Dialling up delivery
Those forging government strategy that can harness new and augmented technology are now at an inflection point in terms of how decisions they make today will influence the future.
Like their corporate counterparts, they need to provide systems, connections and services that increasingly anticipate the changing needs of users in advance of those needs actually arising – and adapting on the fly.
True, the cloud affords bandwidth to absorb sudden spikes — but until now the many underlying networks that form the central nervous systems of whole operations have lacked the almost human quality required to make the next step in service delivery: intuition.
What the machines did next …
The most profound shift is the elevation of intelligent technology and communication networks to the top of the critical infrastructure pecking order, where systems must now be able to learn, adapt, predict and mitigate events before they arrive.
Cisco was there at the dawn of the internet, has ridden through its storms and today stands at the front of the pack when it comes to delivering foundational Digital Network Architecture to empower the public sector to ride out the biggest economic andtechnological step shift in a generation.
In June the networking pioneer unveiled one of the most significant breakthroughs in digital networking to date through a fully developed concept and operating model that just a few years ago would have sounded like a futuristic film script.
It launched intent-based networking solutions, which can learn, adapt and evolve on the fly.
Dubbed ‘The Network. Intuitive’ it is just that – an integrated, adaptive network capable of reasoning for itself and automatically taking actions in intelligent anticipation of demands, threats, and the behaviour of humans and machines.
It evolves constantly and seamlessly, keeping critical sensors constantly scouring proprietary and public assets for unusual behaviour to proactively flag potential cyber security issues emerging in real time.
“In human intuition we base our actions on numerous of inputs and experiences that we have in our brains … we just intuitively know what to do,” Cisco’s ANZ chief technology officer Kevin Bloch explains.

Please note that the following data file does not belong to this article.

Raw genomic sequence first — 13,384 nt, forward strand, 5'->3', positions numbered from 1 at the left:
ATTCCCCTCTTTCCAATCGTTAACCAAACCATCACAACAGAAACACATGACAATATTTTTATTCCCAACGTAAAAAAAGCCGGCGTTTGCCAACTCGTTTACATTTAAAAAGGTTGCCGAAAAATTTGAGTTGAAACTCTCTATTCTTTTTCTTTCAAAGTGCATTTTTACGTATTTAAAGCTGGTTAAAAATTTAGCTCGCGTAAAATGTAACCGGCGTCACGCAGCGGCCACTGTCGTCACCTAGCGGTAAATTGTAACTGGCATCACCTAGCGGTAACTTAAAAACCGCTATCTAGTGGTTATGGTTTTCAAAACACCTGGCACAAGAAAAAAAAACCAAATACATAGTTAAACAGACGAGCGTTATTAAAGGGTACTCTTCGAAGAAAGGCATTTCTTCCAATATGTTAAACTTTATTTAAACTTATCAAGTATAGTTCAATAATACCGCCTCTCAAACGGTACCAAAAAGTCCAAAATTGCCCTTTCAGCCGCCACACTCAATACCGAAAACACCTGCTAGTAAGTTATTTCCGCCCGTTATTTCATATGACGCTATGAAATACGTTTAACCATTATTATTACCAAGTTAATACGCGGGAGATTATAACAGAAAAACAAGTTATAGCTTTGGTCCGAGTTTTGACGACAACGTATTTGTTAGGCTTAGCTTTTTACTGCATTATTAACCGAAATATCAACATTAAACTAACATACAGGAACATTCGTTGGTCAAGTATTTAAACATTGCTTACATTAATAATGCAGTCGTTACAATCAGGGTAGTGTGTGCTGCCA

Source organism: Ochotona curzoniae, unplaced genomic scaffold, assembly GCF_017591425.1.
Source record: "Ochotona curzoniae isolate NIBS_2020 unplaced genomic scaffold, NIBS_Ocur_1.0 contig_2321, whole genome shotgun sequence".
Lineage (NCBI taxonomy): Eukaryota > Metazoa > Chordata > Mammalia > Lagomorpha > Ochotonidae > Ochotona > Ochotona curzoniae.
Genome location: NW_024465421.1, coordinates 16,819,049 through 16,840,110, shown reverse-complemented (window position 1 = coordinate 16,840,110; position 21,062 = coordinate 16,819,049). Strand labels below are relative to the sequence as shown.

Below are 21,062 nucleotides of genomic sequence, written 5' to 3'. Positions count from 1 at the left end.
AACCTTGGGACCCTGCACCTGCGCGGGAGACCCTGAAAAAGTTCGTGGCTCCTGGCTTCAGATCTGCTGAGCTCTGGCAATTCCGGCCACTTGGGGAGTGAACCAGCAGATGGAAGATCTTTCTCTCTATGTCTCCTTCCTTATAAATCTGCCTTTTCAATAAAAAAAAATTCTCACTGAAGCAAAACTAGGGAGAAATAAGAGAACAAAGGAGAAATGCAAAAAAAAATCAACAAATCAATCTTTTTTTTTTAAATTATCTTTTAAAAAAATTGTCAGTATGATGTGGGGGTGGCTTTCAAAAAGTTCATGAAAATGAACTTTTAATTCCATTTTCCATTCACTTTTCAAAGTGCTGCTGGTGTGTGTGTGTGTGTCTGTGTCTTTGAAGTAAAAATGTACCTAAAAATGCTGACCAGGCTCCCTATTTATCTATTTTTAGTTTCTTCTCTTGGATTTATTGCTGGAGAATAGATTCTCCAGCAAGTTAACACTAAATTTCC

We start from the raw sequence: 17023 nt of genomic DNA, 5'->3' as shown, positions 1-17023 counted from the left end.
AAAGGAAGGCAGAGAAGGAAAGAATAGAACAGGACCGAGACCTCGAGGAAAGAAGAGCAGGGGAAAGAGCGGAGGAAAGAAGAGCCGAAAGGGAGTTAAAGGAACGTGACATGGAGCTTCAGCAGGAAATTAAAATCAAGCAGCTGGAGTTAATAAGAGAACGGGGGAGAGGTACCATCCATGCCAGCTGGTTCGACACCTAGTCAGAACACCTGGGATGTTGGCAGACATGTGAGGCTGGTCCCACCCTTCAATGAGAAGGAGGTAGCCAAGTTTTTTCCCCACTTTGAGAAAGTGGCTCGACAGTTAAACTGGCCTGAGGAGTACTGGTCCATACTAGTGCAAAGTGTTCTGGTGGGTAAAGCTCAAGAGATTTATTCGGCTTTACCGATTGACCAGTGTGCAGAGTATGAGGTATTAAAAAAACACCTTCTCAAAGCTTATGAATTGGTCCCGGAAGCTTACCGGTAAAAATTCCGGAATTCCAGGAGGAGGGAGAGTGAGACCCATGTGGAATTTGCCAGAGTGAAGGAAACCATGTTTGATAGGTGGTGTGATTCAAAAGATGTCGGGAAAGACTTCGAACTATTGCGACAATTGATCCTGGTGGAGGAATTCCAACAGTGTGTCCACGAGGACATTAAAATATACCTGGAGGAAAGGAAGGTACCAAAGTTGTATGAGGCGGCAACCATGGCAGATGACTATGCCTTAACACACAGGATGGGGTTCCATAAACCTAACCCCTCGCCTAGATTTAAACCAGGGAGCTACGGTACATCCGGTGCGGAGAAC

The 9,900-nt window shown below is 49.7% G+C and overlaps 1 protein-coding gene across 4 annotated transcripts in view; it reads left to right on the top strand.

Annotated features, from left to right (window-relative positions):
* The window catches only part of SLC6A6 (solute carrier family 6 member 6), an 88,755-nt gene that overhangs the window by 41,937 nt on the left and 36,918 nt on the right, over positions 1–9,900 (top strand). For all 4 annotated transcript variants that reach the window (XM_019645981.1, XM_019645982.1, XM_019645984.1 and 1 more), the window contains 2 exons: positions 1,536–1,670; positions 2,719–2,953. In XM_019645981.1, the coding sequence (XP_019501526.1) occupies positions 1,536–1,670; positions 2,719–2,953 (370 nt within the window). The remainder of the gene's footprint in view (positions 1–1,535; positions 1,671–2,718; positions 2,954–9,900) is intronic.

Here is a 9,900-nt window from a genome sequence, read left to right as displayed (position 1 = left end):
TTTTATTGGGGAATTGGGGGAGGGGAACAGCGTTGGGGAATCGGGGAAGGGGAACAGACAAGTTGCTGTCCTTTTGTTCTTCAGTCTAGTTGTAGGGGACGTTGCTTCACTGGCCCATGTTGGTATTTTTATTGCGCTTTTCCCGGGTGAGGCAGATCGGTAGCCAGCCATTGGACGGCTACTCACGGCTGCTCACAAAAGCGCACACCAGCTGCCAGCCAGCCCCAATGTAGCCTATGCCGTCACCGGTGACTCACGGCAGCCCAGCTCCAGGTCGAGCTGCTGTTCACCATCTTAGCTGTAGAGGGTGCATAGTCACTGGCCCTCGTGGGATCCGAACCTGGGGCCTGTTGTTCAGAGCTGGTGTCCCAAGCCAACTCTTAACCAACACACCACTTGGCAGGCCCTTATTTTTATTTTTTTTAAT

“This is how the network can work now. As every government agency thinks about what digital means to the future, it means they can tailor their operations to how humans want to deal with each other in the 21st century.
Senior director of enterprise networks engineering at Cisco Carl Solder says businesses and government departments have a problem where tool-sets that were used to manage and handle networks 20 years ago are still being used today.
An obvious problem here is that while the impact of the internet was quickly felt years ago, concepts like IoT, cloud, mobility and proactive cyber security were simply not on the radar.
Harnessing heritage to lose legacy
This has translated to a sharp escalation in the degree of liability and risk legacy technology generates, and it’s getting bigger.
“It makes it difficult to administer and manage those networks, and it results in a lot of inefficiencies, with new services taking months to roll out,” Solder says.
“[With intent-based networking] changes that used to take weeks can now happen in seconds, and more importantly, it is less prone to human-error.”
To err may be human. Yet when machines increasingly control much around us that’s critical we can all benefit from them being able to learn and adapt more quickly than we can.
Cisco’s chief executive officer Chuck Robbins puts the technology stalwart’s future position unambiguously:
“We built the internet. And now we are building it for the next 10, 20, 30 years.”